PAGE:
LESLEY

LESLEY

Babies and Dogs – Creating a Safe and Harmonious Relationship

Creating a Safe and Harmonious Relationship
You've had your own 4-legged baby for a few years and now a new baby is joining the family. How do you make sure things go smoothly with the family dog?

There are many things you can do to prepare for the arrival of your new baby when it comes to the family dog.

 

The arrival of a new baby is a very exciting time! So how can you be sure you will have a safe and harmonious home for your new baby?  Whether the baby is a new family member or just coming for a visit, it’s important to take some time to help your dog understand this new little person, and how they are different from adults.

Because there is a lot to think about, I’m going to break this post into four separate parts:

Part 1: Getting Used to Baby “Gear” and Learning Manners

Part 2: Commands to Make Life Easier

Part 3: The Meet and Greet

Part 4: Creating a Bond Between Baby and Dog 

             

Getting Used to Baby “Gear” and Learning Manners

Part 1

We all can agree that babies are very different from adults. They smell different, move different, sound different and have different “gear”.  Adults are typically comfortable with these differences, but for dogs they can be quite alien.

All dogs have unique personalities.  Some are easy going, others are pushy, but sweet, and yet some are nervous and jumpy with new things.  You most likely know how your dog will react to new things, but it’s best to not have any surprises.  The good news is there’s a lot you can do in advance of the baby’s arrival to help your dog understand how to handle some of changes that are coming.

For, example, a baby comes with lots of “gear”, like strollers, playpens, swings, diaper pails and baby toys.  One simple idea to help your dog is to walk them with the stroller, with your dog next to you, and the stroller in front.  This will help you be sure your dog is ok with this new addition of a stroller on the walk, and also that you can handle holding the leash while you have both hands on the stroller.  It’s a good idea to practice this before the baby is a passenger!  Note you want to have the stroller in front so your dog realizes the baby is an important member of the pack.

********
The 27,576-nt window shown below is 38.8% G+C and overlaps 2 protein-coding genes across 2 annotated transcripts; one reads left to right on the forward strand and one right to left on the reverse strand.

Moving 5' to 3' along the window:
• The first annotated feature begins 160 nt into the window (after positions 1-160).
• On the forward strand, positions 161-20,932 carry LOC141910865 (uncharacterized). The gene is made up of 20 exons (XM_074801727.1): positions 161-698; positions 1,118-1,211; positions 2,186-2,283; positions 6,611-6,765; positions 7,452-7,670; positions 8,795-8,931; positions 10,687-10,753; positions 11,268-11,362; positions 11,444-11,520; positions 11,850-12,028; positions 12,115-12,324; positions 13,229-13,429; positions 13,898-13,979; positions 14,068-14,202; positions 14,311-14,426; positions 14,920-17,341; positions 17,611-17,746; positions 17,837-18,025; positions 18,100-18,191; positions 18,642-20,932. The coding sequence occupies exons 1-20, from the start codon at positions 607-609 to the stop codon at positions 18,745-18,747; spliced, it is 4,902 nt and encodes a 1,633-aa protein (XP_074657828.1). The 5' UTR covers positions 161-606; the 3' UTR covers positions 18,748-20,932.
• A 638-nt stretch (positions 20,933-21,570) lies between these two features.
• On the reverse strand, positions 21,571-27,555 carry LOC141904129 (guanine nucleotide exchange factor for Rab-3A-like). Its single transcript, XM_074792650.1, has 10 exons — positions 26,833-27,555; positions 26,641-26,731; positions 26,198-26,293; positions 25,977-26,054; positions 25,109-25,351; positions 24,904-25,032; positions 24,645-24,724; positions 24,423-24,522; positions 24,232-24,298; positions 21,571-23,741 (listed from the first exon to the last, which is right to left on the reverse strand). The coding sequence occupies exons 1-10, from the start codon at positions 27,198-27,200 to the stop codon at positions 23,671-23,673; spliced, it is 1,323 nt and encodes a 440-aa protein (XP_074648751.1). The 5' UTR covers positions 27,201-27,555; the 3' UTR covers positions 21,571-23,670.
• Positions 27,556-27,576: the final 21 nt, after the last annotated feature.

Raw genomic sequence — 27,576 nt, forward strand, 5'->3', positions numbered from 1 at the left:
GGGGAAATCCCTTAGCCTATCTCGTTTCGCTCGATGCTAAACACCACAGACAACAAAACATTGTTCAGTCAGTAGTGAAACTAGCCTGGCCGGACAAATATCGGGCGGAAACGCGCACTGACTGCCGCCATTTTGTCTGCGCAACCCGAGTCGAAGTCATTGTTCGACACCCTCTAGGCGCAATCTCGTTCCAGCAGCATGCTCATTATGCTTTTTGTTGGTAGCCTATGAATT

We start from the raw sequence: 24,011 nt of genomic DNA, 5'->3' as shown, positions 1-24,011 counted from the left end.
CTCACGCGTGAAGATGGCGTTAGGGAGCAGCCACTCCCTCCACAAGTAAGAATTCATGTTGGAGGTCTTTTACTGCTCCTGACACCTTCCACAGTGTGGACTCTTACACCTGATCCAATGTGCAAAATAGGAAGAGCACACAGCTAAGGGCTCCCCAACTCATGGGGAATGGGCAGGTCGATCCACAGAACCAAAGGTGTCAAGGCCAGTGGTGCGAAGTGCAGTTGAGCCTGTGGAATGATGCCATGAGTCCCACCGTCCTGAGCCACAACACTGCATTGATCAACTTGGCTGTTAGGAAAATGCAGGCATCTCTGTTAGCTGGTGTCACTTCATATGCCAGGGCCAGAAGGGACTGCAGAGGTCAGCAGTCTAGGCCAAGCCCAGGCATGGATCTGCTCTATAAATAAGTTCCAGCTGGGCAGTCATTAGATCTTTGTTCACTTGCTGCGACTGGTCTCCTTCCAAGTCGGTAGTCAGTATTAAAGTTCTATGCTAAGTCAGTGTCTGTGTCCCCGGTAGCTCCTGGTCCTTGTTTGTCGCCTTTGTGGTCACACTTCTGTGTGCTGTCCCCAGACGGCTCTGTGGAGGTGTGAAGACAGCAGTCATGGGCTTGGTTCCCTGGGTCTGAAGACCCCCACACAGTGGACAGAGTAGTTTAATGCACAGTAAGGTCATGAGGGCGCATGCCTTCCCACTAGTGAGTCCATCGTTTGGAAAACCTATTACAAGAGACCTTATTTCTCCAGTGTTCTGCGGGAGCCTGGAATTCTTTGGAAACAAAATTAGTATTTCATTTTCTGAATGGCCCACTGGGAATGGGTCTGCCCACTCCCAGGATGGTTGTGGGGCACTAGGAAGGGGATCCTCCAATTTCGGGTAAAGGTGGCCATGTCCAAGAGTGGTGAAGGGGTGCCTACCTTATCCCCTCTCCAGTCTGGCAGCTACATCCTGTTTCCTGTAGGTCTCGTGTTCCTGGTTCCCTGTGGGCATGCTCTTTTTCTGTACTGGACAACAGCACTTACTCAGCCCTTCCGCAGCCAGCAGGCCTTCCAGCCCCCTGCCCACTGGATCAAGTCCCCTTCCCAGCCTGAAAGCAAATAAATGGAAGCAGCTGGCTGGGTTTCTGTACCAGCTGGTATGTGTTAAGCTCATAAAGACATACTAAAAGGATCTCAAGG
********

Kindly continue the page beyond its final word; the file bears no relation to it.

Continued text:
Another idea to help your dog is to use other baby “gear” inside the house.  For example, you can use your indoor baby swing, just like there was a baby sitting it, so your dog gets familiar with this new moving object.  You will likely see your dog sniffing these new things as they investigate, but be sure they don’t grab any of them with their teeth as they may wonder if any of these things are new toys for them!

Ok, now that we’ve covered a little bit about baby “gear”, lets move on to basic house manners that will help set the stage for your dog being polite when the baby is around.  When I say basic house manners, I’m referring to the following behaviors:

  • NOT jumping on people or objects
  • NOT taking food from tables or people
  • NOT crowding or begging
  • NOT pulling on leash

These are some of the basic manners your dog should exhibit before the baby arrives.  There will be a lot going on with the new baby, and these behaviors will go a long way to having a more comfortable and safe home for everyone.  If you don’t know how to teach your dog these basic house manners, just contact a trainer to help you.

On the topic of manners, I’m often asked if couch privileges should be allowed.  Letting dogs lay on a couch or bed is quite a gray area….it depends on your dog.  Does your dog object if you or any person asks him to get off?  Behaviors like growling, snapping, or giving you a fixed stare would indicate you should not give the dog couch privileges.  In my personal experiences with my own dogs, I’ve found that not allowing them on beds and couches has provided me with a dog free area for guests (including babies!) in my home.

So, anything you can do before the baby arrives to help prepare your dog is a good thing – whether it’s being exposed to baby “gear” or brushing up on basic manners in the house.  In my next post, I will talk about basic commands to help make communication easier, and life all around more pleasant, with your new baby and dog.

Lesley Zoromski

Kids-n-K9s.com

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About Kids-n-K9s

As a former elementary school teacher and now current dog trainer, I have seen the results of dog bites to children.

I developed Stop, Look and Paws as one tool that can start the process of understanding some basic canine body language and thereby prevent dog bites.

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